WIT Press

Application Of Laser Induced Fluorescence To Monitor Atmospheric Polycyclic Aromatic Hydrocarbons


Free (open access)





Page Range

367 - 377




336 kb

Paper DOI



WIT Press


P. B. C. Forbes & E. R. Rohwer


Polycyclic aromatic hydrocarbons (PAHs) are ubiquitous environmental pollutants that are of concern due to their potential human health effects. A laser induced fluorescence (LIF) selective screening technique has been developed based on the sampling of atmospheric PAHs onto a novel silicone rubber trap. After fluorescence screening, analytes on the traps can be quantified by thermal desorption-gas chromatography-mass spectrometry (TD-GC-MS). The use of the traps in a denuder configuration, where two traps in series are separated by a quartz fibre filter, allows for the monitoring of both gaseous and particle phase PAHs, which is important from a human health impact perspective. This paper reports on the application of the denuder technology and LIF method to the monitoring of PAH emissions produced from household fires, diesel internal combustion engines, sugar cane burning and industrial emissions in South Africa. Naphthalene was found to be the most abundant PAH in all cases, with gaseous concentrations monitored in the primary trap ranging from 1.8 μg.m-3 (diesel vehicular emissions) to 26 μg.m-3 (industrial emissions). Breakthrough of naphthalene occurred at sampling volumes > 5 . Total transfer and detection of analytes collected on the traps is possible with TD-GC-MS, which enhances detection limits and allows for shorter sampling times and flow rates. It has been demonstrated that our method performs well in practical applications and real PAH concentrations. Keywords: polycyclic aromatic hydrocarbons, laser induced fluorescence, denuder, silicone rubber trap, household fires, diesel vehicle emissions, sugar cane burning, industrial emissions.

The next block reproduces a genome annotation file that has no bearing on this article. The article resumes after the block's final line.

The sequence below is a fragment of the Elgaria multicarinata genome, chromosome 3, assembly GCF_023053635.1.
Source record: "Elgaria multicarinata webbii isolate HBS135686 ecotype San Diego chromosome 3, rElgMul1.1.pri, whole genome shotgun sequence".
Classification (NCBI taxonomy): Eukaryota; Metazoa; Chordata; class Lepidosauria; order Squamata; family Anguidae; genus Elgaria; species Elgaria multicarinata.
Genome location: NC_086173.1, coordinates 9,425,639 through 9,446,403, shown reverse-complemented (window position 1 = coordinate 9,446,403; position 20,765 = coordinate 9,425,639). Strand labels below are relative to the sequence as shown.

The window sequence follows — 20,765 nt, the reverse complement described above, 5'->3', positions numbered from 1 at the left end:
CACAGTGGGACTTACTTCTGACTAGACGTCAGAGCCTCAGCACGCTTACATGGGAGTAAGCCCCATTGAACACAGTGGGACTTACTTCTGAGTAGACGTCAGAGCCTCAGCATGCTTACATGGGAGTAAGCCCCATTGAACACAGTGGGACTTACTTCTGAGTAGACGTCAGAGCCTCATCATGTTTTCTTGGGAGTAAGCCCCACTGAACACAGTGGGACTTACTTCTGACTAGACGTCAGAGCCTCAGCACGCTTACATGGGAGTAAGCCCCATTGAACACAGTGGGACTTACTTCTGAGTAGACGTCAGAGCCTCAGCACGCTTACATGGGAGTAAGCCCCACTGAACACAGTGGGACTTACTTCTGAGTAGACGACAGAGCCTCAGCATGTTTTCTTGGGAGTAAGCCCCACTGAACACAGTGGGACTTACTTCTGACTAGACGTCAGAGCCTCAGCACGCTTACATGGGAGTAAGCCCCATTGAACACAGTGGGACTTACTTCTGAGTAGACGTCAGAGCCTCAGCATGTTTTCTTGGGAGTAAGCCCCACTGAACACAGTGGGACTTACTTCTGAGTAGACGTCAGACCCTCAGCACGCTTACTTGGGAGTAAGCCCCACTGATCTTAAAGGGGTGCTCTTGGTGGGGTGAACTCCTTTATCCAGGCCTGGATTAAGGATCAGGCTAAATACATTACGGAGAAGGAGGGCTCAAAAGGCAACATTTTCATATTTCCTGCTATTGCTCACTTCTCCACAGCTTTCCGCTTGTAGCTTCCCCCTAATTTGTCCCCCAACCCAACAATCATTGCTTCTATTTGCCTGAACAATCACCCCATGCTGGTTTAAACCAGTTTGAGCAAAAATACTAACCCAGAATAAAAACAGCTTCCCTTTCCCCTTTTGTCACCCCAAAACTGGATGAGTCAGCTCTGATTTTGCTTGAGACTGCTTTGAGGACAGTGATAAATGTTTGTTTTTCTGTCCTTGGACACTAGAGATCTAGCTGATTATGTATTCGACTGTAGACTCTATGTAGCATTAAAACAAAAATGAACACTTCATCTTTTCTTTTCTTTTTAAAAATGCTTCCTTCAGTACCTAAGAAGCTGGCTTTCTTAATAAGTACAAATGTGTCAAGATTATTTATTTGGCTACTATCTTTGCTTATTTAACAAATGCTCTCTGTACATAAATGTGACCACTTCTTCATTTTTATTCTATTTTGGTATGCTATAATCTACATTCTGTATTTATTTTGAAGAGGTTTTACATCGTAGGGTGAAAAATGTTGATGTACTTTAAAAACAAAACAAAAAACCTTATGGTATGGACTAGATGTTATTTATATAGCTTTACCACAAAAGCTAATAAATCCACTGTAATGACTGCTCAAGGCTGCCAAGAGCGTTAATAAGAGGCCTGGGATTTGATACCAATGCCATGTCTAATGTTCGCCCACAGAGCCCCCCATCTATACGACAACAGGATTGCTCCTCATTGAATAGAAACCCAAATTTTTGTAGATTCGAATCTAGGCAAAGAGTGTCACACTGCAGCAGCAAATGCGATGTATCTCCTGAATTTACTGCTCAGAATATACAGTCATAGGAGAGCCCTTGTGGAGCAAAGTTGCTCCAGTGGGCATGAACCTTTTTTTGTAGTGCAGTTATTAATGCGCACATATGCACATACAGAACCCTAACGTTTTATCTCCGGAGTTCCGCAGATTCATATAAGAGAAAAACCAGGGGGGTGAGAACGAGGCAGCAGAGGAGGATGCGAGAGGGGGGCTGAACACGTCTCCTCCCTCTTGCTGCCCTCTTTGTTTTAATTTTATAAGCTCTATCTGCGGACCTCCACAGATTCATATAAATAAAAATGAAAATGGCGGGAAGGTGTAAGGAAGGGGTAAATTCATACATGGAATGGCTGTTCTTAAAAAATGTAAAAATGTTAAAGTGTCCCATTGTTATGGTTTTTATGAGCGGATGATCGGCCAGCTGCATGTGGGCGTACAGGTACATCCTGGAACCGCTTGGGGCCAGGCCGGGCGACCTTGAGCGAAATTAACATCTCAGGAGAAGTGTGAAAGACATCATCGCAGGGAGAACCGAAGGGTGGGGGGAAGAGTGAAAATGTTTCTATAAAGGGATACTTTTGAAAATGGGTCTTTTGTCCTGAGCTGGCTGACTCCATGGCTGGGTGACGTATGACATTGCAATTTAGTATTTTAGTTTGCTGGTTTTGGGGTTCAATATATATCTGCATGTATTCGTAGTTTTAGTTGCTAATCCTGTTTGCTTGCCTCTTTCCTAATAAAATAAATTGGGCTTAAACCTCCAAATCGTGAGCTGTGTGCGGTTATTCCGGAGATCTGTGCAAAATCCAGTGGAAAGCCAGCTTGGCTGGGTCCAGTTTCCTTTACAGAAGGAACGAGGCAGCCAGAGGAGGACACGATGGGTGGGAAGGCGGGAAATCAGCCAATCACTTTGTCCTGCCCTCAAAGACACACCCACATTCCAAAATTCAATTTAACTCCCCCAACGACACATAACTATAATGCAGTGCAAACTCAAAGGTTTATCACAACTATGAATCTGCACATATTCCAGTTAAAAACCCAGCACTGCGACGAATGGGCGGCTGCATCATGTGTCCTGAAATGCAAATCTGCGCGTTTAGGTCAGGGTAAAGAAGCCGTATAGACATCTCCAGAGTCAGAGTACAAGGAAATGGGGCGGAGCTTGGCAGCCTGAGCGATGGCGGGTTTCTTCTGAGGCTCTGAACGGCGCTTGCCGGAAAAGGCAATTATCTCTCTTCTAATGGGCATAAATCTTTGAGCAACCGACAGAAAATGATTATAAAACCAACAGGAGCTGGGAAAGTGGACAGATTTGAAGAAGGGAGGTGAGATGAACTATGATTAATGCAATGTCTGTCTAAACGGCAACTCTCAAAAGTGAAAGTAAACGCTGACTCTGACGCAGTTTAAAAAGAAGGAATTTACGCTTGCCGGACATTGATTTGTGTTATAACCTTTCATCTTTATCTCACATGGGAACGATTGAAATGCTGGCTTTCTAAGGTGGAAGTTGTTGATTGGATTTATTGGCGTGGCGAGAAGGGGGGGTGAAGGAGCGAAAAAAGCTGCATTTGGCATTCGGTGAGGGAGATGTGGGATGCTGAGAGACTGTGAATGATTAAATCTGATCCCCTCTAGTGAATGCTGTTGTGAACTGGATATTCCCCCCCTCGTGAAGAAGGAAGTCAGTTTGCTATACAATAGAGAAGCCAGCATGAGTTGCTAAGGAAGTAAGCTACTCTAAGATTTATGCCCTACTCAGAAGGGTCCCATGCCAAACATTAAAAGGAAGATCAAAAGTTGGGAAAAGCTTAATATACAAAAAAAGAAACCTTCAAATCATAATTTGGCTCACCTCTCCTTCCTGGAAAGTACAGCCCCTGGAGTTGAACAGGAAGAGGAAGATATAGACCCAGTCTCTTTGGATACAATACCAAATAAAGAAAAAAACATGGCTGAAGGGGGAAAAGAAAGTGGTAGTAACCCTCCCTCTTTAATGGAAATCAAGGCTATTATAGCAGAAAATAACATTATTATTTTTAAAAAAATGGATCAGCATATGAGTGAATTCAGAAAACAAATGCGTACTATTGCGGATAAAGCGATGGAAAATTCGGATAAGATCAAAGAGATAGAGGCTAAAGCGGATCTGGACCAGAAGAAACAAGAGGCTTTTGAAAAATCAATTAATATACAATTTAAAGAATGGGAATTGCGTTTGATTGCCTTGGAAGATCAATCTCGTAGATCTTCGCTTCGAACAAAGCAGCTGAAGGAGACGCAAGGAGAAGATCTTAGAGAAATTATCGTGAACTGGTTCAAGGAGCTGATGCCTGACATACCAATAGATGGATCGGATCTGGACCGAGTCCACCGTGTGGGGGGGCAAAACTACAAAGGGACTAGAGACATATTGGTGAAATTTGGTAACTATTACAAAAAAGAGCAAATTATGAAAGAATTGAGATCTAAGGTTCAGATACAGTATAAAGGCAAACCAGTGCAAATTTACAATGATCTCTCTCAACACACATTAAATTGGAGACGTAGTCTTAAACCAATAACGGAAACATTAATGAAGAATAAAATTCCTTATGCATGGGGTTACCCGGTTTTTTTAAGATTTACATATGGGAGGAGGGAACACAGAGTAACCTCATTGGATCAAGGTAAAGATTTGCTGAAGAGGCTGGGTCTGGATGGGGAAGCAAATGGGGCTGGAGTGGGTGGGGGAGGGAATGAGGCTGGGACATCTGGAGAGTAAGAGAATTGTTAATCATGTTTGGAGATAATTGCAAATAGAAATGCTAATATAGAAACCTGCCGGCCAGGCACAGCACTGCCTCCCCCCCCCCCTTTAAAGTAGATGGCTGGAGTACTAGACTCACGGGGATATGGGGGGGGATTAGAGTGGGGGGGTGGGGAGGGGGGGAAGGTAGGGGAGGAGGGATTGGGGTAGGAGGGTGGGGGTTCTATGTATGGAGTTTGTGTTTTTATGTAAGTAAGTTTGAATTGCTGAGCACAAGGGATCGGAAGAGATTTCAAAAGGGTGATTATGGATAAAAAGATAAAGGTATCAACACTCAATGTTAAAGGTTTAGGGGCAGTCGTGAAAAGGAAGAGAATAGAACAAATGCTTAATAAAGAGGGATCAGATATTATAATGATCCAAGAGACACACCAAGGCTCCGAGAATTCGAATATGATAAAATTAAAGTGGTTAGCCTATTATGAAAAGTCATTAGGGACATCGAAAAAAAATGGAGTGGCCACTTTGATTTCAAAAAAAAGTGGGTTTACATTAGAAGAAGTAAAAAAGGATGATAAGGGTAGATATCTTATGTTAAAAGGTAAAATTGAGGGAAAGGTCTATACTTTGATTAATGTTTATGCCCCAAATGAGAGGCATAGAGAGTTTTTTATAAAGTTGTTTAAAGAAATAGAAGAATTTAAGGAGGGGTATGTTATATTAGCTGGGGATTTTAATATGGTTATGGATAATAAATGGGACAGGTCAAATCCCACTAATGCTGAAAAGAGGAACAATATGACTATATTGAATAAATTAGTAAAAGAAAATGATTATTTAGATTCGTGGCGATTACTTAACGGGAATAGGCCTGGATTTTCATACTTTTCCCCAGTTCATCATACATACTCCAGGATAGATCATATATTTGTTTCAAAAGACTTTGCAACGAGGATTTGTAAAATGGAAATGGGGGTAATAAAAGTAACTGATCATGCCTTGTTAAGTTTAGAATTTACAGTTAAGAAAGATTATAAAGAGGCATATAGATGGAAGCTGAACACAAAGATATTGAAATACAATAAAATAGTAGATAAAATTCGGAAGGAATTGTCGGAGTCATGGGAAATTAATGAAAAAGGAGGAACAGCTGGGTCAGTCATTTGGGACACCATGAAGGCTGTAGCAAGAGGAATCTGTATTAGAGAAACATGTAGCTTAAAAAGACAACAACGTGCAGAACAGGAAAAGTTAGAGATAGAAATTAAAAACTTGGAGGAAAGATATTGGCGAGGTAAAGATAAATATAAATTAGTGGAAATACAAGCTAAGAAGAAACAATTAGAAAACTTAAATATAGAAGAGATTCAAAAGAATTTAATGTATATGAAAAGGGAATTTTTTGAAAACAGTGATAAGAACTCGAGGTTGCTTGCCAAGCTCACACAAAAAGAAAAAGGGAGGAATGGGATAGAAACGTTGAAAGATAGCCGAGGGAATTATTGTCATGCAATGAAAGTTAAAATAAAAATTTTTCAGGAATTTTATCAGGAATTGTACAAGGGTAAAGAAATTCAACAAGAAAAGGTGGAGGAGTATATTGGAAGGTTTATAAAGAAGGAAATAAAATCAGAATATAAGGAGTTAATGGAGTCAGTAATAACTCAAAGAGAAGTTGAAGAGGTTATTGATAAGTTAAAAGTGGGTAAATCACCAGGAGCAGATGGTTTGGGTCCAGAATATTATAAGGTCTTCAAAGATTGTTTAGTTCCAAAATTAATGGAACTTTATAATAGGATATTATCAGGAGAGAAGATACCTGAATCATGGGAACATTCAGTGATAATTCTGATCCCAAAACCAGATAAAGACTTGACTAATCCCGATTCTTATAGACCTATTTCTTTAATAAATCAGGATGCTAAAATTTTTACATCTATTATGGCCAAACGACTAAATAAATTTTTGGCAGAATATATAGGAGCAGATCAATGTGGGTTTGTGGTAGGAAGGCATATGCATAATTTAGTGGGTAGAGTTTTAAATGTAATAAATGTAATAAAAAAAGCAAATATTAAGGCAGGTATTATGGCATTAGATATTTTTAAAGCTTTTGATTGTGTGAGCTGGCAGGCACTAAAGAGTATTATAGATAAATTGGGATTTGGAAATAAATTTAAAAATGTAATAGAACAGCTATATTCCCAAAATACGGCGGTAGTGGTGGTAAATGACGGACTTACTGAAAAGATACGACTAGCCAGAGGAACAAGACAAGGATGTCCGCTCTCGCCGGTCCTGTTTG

polycyclic aromatic hydrocarbons, laser induced fluorescence,denuder, silicone rubber trap, household fires, diesel vehicle emissions, sugarcane burning, industrial emissions